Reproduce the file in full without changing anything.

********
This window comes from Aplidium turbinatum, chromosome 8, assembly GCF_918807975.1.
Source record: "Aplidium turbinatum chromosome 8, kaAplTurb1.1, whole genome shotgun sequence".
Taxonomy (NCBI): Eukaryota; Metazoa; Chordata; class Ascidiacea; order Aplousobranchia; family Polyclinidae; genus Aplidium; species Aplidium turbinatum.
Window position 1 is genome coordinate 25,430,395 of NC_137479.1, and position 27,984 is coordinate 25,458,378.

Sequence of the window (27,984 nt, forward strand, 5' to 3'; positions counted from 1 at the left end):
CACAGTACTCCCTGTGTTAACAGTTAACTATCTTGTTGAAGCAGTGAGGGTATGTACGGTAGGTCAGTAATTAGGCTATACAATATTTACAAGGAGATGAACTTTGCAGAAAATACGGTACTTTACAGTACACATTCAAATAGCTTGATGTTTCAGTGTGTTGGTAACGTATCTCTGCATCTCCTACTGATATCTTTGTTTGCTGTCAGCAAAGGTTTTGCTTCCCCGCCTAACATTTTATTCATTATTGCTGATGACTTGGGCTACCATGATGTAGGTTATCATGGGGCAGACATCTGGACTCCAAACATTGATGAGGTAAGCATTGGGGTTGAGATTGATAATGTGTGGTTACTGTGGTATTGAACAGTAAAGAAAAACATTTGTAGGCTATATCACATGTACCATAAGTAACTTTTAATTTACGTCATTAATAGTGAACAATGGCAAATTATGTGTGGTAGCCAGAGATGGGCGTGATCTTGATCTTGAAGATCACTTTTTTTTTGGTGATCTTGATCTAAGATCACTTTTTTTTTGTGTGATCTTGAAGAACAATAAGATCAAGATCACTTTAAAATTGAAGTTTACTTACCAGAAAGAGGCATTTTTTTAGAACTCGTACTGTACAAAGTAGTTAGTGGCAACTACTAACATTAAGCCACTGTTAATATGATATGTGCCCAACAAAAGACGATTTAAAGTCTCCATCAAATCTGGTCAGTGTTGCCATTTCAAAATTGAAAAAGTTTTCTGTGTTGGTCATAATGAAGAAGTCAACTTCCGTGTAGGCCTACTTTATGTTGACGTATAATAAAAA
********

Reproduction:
This window comes from Aplidium turbinatum, chromosome 8, assembly GCF_918807975.1.
Source record: "Aplidium turbinatum chromosome 8, kaAplTurb1.1, whole genome shotgun sequence".
Taxonomy (NCBI): Eukaryota; Metazoa; Chordata; class Ascidiacea; order Aplousobranchia; family Polyclinidae; genus Aplidium; species Aplidium turbinatum.
Window position 1 is genome coordinate 25,430,395 of NC_137479.1, and position 27,984 is coordinate 25,458,378.

Sequence of the window (27,984 nt, forward strand, 5' to 3'; positions counted from 1 at the left end):
CACAGTACTCCCTGTGTTAACAGTTAACTATCTTGTTGAAGCAGTGAGGGTATGTACGGTAGGTCAGTAATTAGGCTATACAATATTTACAAGGAGATGAACTTTGCAGAAAATACGGTACTTTACAGTACACATTCAAATAGCTTGATGTTTCAGTGTGTTGGTAACGTATCTCTGCATCTCCTACTGATATCTTTGTTTGCTGTCAGCAAAGGTTTTGCTTCCCCGCCTAACATTTTATTCATTATTGCTGATGACTTGGGCTACCATGATGTAGGTTATCATGGGGCAGACATCTGGACTCCAAACATTGATGAGGTAAGCATTGGGGTTGAGATTGATAATGTGTGGTTACTGTGGTATTGAACAGTAAAGAAAAACATTTGTAGGCTATATCACATGTACCATAAGTAACTTTTAATTTACGTCATTAATAGTGAACAATGGCAAATTATGTGTGGTAGCCAGAGATGGGCGTGATCTTGATCTTGAAGATCACTTTTTTTTTGGTGATCTTGATCTAAGATCACTTTTTTTTTGTGTGATCTTGAAGAACAATAAGATCAAGATCACTTTAAAATTGAAGTTTACTTACCAGAAAGAGGCATTTTTTTAGAACTCGTACTGTACAAAGTAGTTAGTGGCAACTACTAACATTAAGCCACTGTTAATATGATATGTGCCCAACAAAAGACGATTTAAAGTCTCCATCAAATCTGGTCAGTGTTGCCATTTCAAAATTGAAAAAGTTTTCTGTGTTGGTCATAATGAAGAAGTCAACTTCCGTGTAGGCCTACTTTATGTTGACGTATAATAAAAA